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I had heard horror stories about being the only ‘desi’ in an all-American yoga class. (Photo: iStock)
I had heard horror stories about being the only ‘desi’ in an all-American yoga class. (Photo: iStock)

How I finally found my yoga happy place

My yoga ignorance and the occasional cheating during asanas is much more acceptable in Kolkata than in the US, where it is the serious subject of spirituality and copyrights

The embarrassing truth is I had never been to a yoga class until I went to the US. Thus the first yoga class I attended was taught by a blond, shirtless American man. There were Krishna posters on the wall and disco balls hanging from the ceiling. I spent most of it in terror, afraid my yoga ignorance would be exposed for all the Americans to see. I had heard enough horror stories about being the only desi person in an all-American yoga class.

A friend of mine had been told to lead the Sanskrit chants in her American yoga class just because she was brown. Another one had been asked to demonstrate squats because “Indians just know how to squat well"! Yet another one had been requested to explain the meaning of her name because Indian names have such “beautiful spiritual meanings". Her last name happened to be Sundaralingam. One friend swore by the body-positive naked yoga class in San Francisco. I didn’t quite dare try that. As a yoga newbie, I was too embarrassed to admit I didn’t know my Ashtanga from my Iyengar from my Bikram. I felt like an imposter from the birthplace of yoga.

Back in India, I finally enrolled for a yoga class at my gym in Kolkata with a yoga ma’am and a yoga sir. Sir, your back is so stiff, the yoga instructor said despairingly. Bend back more. More. Now bend forward. Years of sitting at a desk in front of a laptop had turned me into a brick, it seems.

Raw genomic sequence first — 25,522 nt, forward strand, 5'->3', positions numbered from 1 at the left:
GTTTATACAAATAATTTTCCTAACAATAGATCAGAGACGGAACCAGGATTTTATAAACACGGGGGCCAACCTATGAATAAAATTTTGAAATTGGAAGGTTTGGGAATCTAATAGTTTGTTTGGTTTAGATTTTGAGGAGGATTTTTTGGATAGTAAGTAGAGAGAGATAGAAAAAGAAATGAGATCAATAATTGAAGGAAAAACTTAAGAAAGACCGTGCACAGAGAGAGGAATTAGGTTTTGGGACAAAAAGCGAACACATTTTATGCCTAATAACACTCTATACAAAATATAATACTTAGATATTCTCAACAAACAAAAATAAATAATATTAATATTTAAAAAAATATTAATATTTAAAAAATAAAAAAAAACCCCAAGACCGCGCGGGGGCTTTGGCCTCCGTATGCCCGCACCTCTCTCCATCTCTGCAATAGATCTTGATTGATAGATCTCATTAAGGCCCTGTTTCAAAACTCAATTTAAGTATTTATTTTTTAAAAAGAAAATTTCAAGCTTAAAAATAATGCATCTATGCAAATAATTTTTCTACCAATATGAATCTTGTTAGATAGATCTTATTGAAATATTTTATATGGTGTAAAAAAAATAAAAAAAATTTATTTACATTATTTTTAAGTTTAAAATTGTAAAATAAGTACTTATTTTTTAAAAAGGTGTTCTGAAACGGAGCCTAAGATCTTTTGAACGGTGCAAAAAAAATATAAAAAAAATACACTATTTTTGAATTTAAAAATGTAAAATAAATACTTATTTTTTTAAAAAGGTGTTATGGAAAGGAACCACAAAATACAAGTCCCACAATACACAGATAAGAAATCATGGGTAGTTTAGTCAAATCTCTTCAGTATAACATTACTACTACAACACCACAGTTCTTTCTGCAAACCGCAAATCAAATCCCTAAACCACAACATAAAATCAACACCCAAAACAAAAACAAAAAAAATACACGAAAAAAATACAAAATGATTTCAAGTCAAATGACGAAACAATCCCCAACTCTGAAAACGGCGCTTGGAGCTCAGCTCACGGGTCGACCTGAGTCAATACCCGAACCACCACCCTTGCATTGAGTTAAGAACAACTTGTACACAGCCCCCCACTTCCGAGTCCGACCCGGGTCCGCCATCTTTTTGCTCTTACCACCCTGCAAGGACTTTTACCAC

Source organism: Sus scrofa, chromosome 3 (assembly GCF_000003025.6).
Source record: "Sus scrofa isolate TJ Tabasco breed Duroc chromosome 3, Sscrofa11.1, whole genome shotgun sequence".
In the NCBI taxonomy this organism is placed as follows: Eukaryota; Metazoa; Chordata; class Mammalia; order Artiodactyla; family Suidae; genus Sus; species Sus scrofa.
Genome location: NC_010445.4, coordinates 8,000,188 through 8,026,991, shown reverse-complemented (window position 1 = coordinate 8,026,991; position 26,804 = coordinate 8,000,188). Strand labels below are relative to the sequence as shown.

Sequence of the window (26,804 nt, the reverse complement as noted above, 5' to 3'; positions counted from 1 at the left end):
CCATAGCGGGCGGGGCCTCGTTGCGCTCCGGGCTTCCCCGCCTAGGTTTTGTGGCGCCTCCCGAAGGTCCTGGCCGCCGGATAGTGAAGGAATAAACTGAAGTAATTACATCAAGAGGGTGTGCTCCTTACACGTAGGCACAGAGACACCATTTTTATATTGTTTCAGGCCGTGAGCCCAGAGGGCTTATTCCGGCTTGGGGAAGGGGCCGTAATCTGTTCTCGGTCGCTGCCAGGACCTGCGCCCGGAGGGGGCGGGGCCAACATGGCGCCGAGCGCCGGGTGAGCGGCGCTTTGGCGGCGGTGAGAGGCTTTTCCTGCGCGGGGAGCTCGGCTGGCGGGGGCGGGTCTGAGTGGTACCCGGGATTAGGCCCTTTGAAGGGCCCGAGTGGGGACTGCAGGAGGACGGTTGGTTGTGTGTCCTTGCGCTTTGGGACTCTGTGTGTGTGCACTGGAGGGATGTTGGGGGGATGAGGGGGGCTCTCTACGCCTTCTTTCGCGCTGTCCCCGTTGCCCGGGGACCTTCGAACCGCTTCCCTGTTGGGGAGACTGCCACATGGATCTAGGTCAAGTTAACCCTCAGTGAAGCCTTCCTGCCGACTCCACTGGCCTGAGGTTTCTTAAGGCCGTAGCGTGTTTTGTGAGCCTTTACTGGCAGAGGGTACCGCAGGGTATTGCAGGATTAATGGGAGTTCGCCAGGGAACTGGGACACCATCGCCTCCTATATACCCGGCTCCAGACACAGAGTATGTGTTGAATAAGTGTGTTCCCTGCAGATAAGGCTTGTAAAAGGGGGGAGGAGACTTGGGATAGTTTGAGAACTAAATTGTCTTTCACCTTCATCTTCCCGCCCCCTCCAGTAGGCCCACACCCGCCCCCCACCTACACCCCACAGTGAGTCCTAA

But I was in luck. My classmates seemed just as prone to complaining as I was. Someone had a flexible back but no lower body strength. Someone had gym-pumped muscles but squealed if they had to stretch a hamstring. Someone’s back or legs or shoulders were always hurting. If someone liked “stick yoga" class, another person only liked “wall yoga" and everyone hated Tibetan rites where you closed your eyes and twirled around slowly. “Lie down and raise your legs 30 degrees. Keep them up. I am going to make you do at least 30 Suryanamaskars if you bring your legs down before I finish counting to 10," yoga ma’am would threaten as she tried to shepherd us into core-strength exercise. It was like herding cats. But today is supposed to be moderate intensity, someone would complain, while the rest of us groaned and moaned. One man kept announcing all the back bends were boring him, could she just tell him what was next so he could jump ahead? Within 10 minutes of class, someone would be begging for the air conditioner to be turned on. “In my 8am class we did 30 rounds of the flow and you all cannot do 10," yoga ma’am would say reprovingly. “I am sure you tell your 8.30am class that ‘look, my 6pm class did 20 rounds and you all can’t do 10,’" someone would respond. “I don’t hold you up as any example to anyone," yoga-ma’am would reply, rolling her eyes. “Some days you make me forget my own asanas." Once someone said she could not come to class because her confectionery home business had a major chocolate order. She offered everyone a piece of paan-flavoured chocolate after class. Everyone, even the ladies who talked constantly about whether yoga would make them lose weight, had a piece. I think my American yoga teacher would have fainted but in Kolkata, the yoga sir came with a cheery little pot belly which never came in the way of his asanas.